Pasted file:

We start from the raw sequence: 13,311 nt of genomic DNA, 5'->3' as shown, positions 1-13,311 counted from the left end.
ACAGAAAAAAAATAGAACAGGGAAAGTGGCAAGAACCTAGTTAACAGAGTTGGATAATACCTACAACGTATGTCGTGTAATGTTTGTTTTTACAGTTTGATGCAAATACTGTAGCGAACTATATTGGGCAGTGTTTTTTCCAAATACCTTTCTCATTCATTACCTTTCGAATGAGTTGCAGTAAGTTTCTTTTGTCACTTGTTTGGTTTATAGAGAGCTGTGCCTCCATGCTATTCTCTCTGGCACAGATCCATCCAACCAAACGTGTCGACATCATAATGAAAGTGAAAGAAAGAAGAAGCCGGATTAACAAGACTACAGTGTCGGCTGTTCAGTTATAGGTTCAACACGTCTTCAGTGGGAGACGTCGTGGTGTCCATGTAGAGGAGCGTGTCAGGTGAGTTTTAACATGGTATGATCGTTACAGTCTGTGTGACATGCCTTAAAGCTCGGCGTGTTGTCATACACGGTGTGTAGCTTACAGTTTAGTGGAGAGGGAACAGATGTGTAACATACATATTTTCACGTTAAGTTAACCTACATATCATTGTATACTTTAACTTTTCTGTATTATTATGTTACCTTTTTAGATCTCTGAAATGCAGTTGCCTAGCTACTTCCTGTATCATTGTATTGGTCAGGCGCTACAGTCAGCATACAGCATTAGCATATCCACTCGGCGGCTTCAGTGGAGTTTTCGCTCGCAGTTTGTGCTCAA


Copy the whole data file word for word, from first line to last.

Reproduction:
We start from the raw sequence: 13,311 nt of genomic DNA, 5'->3' as shown, positions 1-13,311 counted from the left end.
ACAGAAAAAAAATAGAACAGGGAAAGTGGCAAGAACCTAGTTAACAGAGTTGGATAATACCTACAACGTATGTCGTGTAATGTTTGTTTTTACAGTTTGATGCAAATACTGTAGCGAACTATATTGGGCAGTGTTTTTTCCAAATACCTTTCTCATTCATTACCTTTCGAATGAGTTGCAGTAAGTTTCTTTTGTCACTTGTTTGGTTTATAGAGAGCTGTGCCTCCATGCTATTCTCTCTGGCACAGATCCATCCAACCAAACGTGTCGACATCATAATGAAAGTGAAAGAAAGAAGAAGCCGGATTAACAAGACTACAGTGTCGGCTGTTCAGTTATAGGTTCAACACGTCTTCAGTGGGAGACGTCGTGGTGTCCATGTAGAGGAGCGTGTCAGGTGAGTTTTAACATGGTATGATCGTTACAGTCTGTGTGACATGCCTTAAAGCTCGGCGTGTTGTCATACACGGTGTGTAGCTTACAGTTTAGTGGAGAGGGAACAGATGTGTAACATACATATTTTCACGTTAAGTTAACCTACATATCATTGTATACTTTAACTTTTCTGTATTATTATGTTACCTTTTTAGATCTCTGAAATGCAGTTGCCTAGCTACTTCCTGTATCATTGTATTGGTCAGGCGCTACAGTCAGCATACAGCATTAGCATATCCACTCGGCGGCTTCAGTGGAGTTTTCGCTCGCAGTTTGTGCTCAA